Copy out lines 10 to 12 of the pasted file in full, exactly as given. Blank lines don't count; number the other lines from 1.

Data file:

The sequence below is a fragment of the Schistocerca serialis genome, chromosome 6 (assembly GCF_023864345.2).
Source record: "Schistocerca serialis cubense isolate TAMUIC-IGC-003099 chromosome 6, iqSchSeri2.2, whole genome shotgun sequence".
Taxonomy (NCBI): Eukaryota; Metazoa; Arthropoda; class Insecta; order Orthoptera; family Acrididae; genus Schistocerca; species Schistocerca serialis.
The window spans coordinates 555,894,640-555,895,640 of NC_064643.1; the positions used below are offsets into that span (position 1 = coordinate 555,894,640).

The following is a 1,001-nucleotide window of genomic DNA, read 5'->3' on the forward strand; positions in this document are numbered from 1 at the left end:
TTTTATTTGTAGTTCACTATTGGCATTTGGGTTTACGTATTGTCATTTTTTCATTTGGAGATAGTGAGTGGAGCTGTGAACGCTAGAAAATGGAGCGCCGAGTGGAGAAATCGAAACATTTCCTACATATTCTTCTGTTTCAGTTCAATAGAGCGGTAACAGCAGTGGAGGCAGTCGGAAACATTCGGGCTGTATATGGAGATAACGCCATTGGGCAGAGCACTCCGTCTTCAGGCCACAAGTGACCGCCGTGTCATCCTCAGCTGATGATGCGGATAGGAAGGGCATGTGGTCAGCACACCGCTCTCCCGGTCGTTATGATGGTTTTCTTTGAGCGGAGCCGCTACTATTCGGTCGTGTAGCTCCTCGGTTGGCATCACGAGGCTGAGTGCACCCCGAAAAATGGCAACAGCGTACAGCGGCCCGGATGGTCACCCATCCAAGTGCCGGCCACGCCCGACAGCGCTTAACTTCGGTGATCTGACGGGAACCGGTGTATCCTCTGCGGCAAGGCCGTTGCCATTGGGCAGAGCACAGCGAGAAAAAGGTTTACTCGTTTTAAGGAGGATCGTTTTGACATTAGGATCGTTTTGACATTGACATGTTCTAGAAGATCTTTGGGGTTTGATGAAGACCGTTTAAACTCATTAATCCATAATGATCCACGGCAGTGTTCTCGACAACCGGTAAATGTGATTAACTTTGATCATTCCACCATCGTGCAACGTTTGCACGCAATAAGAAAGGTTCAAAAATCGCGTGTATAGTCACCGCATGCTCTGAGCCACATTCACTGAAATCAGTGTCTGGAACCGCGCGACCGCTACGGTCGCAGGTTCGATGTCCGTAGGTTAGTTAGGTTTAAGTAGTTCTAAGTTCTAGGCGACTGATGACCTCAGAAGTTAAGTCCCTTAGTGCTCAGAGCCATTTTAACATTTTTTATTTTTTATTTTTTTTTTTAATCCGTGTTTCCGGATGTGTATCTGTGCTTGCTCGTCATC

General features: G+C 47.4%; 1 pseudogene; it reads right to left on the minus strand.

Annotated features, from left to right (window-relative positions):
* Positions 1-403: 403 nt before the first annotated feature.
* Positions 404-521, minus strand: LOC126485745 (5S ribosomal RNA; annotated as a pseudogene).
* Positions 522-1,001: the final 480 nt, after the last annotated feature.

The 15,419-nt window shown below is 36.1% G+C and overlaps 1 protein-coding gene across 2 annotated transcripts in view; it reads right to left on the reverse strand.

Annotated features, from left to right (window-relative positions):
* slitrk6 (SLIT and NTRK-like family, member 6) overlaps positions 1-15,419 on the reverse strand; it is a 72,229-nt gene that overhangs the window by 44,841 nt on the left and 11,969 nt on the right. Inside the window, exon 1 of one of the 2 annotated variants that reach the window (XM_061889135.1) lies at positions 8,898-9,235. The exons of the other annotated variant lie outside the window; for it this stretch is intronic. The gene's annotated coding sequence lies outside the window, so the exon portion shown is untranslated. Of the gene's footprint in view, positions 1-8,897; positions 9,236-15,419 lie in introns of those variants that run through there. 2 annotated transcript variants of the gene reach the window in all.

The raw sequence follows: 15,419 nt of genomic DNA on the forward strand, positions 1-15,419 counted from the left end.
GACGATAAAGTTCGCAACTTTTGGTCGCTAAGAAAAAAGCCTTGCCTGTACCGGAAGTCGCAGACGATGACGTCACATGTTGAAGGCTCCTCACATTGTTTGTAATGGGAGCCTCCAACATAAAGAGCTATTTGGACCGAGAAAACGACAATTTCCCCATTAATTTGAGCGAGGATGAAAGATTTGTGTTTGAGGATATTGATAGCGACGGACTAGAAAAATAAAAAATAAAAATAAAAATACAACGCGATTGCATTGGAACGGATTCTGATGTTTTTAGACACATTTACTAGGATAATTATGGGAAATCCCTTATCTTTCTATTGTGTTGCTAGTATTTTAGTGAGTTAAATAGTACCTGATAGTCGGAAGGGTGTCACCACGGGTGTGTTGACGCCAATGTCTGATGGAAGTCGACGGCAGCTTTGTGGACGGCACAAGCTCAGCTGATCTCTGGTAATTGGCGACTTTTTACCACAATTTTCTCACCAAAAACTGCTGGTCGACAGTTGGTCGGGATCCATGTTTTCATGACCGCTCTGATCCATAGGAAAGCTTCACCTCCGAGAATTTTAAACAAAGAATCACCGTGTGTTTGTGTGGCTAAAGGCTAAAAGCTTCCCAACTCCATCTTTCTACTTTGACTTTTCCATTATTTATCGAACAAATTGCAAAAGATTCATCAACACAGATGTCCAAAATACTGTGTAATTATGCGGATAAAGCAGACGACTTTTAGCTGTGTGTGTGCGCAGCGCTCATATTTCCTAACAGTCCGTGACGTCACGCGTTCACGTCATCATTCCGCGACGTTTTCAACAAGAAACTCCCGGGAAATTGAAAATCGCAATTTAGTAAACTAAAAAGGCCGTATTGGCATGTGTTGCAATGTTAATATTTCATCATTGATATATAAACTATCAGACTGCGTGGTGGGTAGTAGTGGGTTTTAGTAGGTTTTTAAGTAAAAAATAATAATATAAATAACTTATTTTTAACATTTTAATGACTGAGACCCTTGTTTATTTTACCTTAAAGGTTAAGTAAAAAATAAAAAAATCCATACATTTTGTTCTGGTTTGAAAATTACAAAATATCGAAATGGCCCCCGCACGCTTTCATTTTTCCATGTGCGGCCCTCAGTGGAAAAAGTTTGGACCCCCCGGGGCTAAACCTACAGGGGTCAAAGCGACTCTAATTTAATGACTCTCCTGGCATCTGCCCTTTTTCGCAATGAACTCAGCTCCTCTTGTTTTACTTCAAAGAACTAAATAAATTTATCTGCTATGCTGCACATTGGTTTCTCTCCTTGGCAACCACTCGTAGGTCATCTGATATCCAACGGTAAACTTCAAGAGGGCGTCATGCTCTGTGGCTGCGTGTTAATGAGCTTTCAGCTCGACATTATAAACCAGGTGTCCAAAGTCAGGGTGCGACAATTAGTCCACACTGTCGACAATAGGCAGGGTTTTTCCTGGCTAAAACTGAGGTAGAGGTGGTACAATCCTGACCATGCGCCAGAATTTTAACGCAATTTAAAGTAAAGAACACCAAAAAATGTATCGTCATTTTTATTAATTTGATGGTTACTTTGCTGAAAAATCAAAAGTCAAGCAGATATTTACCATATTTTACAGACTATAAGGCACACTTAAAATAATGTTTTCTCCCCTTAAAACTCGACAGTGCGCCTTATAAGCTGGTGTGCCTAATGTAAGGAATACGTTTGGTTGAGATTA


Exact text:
* Positions 404-521, minus strand: LOC126485745 (5S ribosomal RNA; annotated as a pseudogene).
* Positions 522-1,001: the final 480 nt, after the last annotated feature.

The 15,419-nt window shown below is 36.1% G+C and overlaps 1 protein-coding gene across 2 annotated transcripts in view; it reads right to left on the reverse strand.